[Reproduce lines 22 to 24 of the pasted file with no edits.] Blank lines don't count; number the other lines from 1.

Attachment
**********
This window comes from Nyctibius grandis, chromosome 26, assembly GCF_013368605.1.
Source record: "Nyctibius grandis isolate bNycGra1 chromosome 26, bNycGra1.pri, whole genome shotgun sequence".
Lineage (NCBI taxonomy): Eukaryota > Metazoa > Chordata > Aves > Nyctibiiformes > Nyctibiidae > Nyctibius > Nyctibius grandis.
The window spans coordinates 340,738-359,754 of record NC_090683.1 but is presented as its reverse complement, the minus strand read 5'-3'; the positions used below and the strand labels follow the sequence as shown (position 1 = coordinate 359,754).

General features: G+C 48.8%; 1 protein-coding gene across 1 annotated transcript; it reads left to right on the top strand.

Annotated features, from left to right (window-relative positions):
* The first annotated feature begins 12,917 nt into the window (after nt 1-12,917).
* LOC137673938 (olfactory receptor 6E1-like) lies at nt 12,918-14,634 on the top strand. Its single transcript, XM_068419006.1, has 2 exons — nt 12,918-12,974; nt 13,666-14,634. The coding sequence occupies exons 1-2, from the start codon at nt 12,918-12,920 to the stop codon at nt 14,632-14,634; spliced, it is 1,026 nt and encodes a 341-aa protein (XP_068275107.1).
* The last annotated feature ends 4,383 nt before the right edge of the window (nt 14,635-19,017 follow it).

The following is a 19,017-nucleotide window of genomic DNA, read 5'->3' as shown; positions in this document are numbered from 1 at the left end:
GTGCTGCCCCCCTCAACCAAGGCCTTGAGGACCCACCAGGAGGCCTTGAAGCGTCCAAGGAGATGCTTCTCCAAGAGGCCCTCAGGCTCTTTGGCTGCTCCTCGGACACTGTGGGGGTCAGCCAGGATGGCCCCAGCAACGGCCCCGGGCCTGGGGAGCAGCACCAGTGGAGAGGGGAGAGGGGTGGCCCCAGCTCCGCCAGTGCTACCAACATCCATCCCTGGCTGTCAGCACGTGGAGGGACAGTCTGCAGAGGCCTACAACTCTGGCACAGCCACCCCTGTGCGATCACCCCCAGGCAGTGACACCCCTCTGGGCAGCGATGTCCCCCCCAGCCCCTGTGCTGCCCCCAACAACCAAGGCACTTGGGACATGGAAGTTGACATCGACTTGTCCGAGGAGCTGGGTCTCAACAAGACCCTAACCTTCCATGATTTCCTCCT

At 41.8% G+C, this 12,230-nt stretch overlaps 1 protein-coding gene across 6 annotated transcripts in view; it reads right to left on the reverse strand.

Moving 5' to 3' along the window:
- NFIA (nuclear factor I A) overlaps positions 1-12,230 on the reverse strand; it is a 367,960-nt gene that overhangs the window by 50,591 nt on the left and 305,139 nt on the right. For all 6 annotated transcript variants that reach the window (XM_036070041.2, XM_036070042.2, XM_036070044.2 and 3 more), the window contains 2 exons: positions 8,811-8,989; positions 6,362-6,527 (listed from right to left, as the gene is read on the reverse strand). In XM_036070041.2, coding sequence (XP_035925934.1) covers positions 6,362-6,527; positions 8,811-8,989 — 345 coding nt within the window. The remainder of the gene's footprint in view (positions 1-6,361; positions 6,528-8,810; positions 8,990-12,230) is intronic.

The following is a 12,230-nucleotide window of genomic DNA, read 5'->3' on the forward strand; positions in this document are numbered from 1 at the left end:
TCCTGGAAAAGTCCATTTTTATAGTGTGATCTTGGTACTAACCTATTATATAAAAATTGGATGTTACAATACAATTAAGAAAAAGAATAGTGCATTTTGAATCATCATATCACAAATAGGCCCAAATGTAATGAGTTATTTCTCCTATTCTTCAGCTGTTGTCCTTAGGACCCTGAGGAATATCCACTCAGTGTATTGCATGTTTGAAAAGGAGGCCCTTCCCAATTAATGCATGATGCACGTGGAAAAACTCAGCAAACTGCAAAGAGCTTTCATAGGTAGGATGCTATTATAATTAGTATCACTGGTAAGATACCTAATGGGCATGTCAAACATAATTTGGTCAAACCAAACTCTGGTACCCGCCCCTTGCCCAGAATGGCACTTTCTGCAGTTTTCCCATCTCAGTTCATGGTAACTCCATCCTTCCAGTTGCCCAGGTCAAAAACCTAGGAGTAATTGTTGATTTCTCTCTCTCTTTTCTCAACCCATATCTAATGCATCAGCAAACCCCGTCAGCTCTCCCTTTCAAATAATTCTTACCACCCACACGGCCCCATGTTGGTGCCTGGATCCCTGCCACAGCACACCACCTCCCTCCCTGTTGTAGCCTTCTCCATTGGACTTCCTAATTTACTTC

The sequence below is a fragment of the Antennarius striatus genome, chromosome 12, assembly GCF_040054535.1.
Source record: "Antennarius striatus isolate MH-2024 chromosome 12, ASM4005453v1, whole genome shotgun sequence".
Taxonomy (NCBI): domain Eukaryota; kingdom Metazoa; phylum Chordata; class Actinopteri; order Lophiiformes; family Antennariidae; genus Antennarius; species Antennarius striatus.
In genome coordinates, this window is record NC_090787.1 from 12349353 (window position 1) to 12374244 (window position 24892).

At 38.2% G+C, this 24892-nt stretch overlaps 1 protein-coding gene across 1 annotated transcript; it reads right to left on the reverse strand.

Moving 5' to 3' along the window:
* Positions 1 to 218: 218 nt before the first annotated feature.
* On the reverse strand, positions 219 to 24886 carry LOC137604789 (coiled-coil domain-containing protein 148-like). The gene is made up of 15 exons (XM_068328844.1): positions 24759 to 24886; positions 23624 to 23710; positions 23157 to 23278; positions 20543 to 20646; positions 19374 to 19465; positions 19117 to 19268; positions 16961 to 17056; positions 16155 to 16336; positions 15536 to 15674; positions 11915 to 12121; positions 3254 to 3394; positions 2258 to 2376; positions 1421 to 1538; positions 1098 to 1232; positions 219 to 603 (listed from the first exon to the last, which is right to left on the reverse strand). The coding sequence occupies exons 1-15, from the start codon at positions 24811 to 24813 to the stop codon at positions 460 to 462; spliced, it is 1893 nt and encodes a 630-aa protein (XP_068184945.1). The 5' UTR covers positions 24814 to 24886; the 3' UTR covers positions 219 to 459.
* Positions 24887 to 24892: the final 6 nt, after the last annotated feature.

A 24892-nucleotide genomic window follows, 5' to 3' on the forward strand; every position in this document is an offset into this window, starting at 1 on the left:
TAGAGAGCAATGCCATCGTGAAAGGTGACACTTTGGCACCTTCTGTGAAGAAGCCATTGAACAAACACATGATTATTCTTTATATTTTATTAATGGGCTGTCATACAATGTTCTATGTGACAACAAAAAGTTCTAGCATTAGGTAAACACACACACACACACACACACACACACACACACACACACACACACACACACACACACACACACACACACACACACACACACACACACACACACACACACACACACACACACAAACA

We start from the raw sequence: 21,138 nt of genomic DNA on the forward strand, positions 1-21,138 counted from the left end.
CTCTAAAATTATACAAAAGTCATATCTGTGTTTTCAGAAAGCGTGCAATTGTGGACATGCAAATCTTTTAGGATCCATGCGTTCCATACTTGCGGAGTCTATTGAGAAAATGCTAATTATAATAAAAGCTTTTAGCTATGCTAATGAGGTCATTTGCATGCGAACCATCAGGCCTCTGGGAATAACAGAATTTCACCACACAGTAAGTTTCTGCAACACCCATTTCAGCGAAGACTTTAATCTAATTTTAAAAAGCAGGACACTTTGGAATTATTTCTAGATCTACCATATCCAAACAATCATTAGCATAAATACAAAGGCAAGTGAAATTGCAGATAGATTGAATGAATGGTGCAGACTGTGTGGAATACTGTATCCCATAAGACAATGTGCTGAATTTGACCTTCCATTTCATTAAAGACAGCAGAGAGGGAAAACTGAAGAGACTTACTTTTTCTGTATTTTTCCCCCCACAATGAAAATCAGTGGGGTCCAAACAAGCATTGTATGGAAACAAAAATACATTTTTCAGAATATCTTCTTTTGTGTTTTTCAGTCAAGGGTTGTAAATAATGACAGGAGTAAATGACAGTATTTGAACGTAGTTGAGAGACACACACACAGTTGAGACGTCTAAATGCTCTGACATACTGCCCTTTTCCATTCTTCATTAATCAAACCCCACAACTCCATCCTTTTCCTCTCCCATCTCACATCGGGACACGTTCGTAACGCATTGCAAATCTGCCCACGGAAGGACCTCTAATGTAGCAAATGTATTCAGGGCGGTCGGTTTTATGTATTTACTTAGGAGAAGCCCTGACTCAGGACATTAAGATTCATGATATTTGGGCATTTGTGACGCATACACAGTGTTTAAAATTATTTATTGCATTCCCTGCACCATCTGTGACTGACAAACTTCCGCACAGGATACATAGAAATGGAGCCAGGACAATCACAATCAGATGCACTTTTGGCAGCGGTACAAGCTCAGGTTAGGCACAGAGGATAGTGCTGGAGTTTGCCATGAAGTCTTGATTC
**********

Moving 5' to 3' along the window:
* Positions 1 to 218: 218 nt before the first annotated feature.
* On the reverse strand, positions 219 to 24886 carry LOC137604789 (coiled-coil domain-containing protein 148-like). The gene is made up of 15 exons (XM_068328844.1): positions 24759 to 24886; positions 23624 to 23710; positions 23157 to 23278; positions 20543 to 20646; positions 19374 to 19465; positions 19117 to 19268; positions 16961 to 17056; positions 16155 to 16336; positions 15536 to 15674; positions 11915 to 12121; positions 3254 to 3394; positions 2258 to 2376; positions 1421 to 1538; positions 1098 to 1232; positions 219 to 603 (listed from the first exon to the last, which is right to left on the reverse strand). The coding sequence occupies exons 1-15, from the start codon at positions 24811 to 24813 to the stop codon at positions 460 to 462; spliced, it is 1893 nt and encodes a 630-aa protein (XP_068184945.1). The 5' UTR covers positions 24814 to 24886; the 3' UTR covers positions 219 to 459.